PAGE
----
Nestled into the mountains of Muskoska, Canada, this luxe cabin is the height of the warm minimalism trend. It takes materials from directly outside it's door - the kitchen island in local granite has to been to be believed - and like the tiny house above, lets the views be the star.
Designed by Studio Paolo Ferrari, this is yet another great example of putting just enough inside a house you can live comfortably but - ultimately - calmly. And speaking of calm, all that Dougas fir is as soothing as mountain life can be.
Take the full tour of Studio Paolo Ferrari's cabin here (opens in new tab).
7. Cherie Lee's luxe house in London, UK
Who knew minimalism could feel so luxe? Designer Cherie Lee purposefully kept this London home free of clutter, but what she chose to include is refined, polished and high end.
The result is a minimalist living room which still manages to have a pink sofa, a dining room with plush nectar-colored chairs and a snug with a rounded table by Bonaldo. Minimalism is what you make of it.
Take a full tour of Cherie Lee's project here (opens in new tab).
8. Kingston Lafferty Design's project in Cork, Ireland
This project is a fascinating example of minimalism because the palette is anything but pared back, Overall, the home is an exciting kaleidoscope of greens, blues and reds, and deep veining flickers across walls and surfaces.
But because the decoration is - on the whole - stripped back, it counts. The opulently chosen materials, the marble and the velvet and the wood all gleam, unobstructed by anything else. Kingston Lafferty Design have pushed the boundary of minimalism in extraordinary ways.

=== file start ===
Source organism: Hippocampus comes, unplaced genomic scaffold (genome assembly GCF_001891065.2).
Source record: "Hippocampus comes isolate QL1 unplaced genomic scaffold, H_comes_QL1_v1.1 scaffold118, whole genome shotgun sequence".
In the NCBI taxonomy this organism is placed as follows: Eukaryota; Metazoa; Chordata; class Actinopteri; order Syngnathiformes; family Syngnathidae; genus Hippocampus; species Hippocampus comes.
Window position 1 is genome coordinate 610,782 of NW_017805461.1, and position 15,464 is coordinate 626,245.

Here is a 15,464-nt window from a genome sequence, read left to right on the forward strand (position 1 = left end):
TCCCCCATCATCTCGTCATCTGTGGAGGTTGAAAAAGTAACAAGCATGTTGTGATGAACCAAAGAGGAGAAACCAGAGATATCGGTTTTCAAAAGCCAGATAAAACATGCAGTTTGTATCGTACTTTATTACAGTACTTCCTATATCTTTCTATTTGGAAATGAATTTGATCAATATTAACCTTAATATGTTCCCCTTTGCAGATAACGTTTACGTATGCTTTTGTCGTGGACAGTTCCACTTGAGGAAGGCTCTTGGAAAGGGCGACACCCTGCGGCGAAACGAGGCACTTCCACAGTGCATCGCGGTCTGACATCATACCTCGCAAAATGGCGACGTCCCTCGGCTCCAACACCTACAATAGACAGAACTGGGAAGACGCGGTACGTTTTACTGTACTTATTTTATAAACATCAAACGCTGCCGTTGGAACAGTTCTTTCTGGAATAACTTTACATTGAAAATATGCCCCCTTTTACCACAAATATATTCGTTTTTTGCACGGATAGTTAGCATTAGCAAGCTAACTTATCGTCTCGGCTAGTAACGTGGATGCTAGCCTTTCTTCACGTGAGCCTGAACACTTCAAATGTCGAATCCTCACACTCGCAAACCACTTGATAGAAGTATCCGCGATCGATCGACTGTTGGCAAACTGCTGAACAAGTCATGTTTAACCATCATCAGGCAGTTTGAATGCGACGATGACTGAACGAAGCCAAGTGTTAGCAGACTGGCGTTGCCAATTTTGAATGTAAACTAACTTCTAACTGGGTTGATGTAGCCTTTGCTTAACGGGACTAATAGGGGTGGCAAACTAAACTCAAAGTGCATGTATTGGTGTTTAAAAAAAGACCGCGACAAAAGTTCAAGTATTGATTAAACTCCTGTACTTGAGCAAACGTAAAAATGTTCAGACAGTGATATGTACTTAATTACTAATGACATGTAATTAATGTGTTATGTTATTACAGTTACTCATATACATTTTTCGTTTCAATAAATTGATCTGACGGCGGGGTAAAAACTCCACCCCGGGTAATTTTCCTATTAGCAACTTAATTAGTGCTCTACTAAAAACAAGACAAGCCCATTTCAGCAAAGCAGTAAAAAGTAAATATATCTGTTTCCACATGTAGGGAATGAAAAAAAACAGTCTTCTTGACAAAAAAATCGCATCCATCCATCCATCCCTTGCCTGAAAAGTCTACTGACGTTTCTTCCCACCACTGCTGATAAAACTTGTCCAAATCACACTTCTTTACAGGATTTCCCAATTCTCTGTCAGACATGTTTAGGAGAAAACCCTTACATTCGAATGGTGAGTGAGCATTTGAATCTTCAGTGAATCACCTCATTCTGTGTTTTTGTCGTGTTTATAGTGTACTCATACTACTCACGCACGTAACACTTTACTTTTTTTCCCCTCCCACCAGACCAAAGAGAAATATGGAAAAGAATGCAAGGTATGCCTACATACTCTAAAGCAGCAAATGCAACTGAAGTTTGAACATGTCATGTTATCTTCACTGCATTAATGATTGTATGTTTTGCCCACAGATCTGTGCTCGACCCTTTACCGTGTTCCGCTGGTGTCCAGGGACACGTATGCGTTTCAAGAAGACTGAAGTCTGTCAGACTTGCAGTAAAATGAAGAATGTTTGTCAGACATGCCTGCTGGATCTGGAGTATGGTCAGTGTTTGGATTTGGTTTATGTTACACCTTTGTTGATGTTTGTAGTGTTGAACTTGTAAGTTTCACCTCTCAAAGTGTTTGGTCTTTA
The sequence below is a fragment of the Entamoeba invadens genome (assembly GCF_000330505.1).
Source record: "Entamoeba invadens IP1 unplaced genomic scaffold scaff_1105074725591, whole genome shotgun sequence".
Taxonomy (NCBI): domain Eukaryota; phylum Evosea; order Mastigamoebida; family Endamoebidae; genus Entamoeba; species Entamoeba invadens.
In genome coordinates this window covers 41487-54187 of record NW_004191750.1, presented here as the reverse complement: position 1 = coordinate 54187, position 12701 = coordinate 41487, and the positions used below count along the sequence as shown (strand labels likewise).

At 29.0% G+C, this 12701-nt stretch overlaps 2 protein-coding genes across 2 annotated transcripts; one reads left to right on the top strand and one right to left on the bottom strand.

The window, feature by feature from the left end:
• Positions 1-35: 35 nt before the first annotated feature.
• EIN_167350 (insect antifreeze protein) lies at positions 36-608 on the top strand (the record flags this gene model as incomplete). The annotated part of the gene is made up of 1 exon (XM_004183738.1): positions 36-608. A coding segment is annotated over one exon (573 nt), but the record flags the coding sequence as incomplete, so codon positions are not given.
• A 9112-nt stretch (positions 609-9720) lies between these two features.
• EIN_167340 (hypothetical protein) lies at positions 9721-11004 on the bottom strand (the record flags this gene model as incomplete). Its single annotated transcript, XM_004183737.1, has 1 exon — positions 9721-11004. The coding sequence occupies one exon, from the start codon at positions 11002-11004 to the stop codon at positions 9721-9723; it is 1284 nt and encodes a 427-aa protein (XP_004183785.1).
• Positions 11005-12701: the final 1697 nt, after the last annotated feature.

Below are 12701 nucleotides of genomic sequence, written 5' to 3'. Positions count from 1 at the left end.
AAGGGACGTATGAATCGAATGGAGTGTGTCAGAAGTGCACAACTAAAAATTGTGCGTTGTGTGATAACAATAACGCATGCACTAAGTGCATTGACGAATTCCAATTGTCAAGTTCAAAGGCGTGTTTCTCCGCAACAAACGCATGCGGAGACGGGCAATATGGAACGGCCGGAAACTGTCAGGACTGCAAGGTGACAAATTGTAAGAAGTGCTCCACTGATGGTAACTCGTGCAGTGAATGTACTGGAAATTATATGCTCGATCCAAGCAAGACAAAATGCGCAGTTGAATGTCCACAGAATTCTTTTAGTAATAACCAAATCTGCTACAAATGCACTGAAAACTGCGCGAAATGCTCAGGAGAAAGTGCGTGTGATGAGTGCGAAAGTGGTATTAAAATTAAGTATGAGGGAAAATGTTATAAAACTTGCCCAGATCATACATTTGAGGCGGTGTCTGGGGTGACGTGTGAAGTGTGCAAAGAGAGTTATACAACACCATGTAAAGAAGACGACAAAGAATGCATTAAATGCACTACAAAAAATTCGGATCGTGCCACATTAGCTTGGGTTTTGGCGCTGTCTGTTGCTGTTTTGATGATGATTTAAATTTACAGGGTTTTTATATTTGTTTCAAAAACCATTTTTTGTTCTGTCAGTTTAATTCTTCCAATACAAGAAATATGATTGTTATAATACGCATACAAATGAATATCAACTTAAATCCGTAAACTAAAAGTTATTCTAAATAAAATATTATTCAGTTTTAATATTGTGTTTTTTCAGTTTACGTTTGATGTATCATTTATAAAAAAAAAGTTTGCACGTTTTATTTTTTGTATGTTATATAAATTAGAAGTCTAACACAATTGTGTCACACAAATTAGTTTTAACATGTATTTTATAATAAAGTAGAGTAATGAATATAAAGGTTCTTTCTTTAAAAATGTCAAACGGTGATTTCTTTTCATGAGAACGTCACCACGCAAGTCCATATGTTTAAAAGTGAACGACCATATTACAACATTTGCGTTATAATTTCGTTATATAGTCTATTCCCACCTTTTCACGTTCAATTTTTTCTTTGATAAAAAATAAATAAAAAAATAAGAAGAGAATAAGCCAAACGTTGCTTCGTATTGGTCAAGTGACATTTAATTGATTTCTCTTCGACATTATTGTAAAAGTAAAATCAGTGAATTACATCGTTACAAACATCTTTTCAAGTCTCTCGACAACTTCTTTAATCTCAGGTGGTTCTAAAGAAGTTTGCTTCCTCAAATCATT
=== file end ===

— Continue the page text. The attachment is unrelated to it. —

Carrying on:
Take a full tour of Kingston Lafferty Design's project here (opens in new tab).
9. Dean Poole's cabin in New Zealand
As a surfer and an artist, Dean Poole was only ever going to have a visually beautiful beachside home. But his cabin in Karekare is wonderfully done. Blonde wood is used seamlessly throughout, creating a space where the eye just glides from zone to zone.
And to wake up in that minimalist bedroom, sun streaming in, must be pure heaven. Surfer's Paradise? This is it.
Take a full tour of Dean Poole's beachside cabin here (opens in new tab).
10. Sleeve House in Hudson Valley, New York
It's the choice of materials that remains steadfastly minimalist in this house in upstate New York. Exposed concrete and blackened wood lead the eye in from the exterior and keep going, used inside too.
There is comfort here, and softness, in the form of comfy living room furniture, but their elegance is contrasted by the starkness of the architecture, and its minimalistic approach to design.
Take a full tour of Sleeve House here (opens in new tab).
If this has inspired you to embrace minimalism further then designer John Pawson's book Anatomy of Minimum is the perfect place to start. It shows the best of his work, and helps to understand his principles which we can all take on board for a calmer way of life.
Buy Anatomy of Minimum by John Pawson on Amazon (opens in new tab).
The editor of Livingetc, Pip Rich (formerly Pip McCormac) is a lifestyle journalist of almost 20 years experience working for some of the UK's biggest titles. As well as holding staff positions at Sunday Times Style, Red and Grazia he has written for the Guardian, The Telegraph, The Times and ES Magazine. The host of Livingetc's podcast Home Truths, Pip has also published three books - his most recent, A New Leaf, was released in December 2021 and is about the homes of architects who have filled their spaces with houseplants. He has recently moved out of London - and a home that ELLE Decoration called one of the ten best small spaces in the world - to start a new renovation project in Somerset.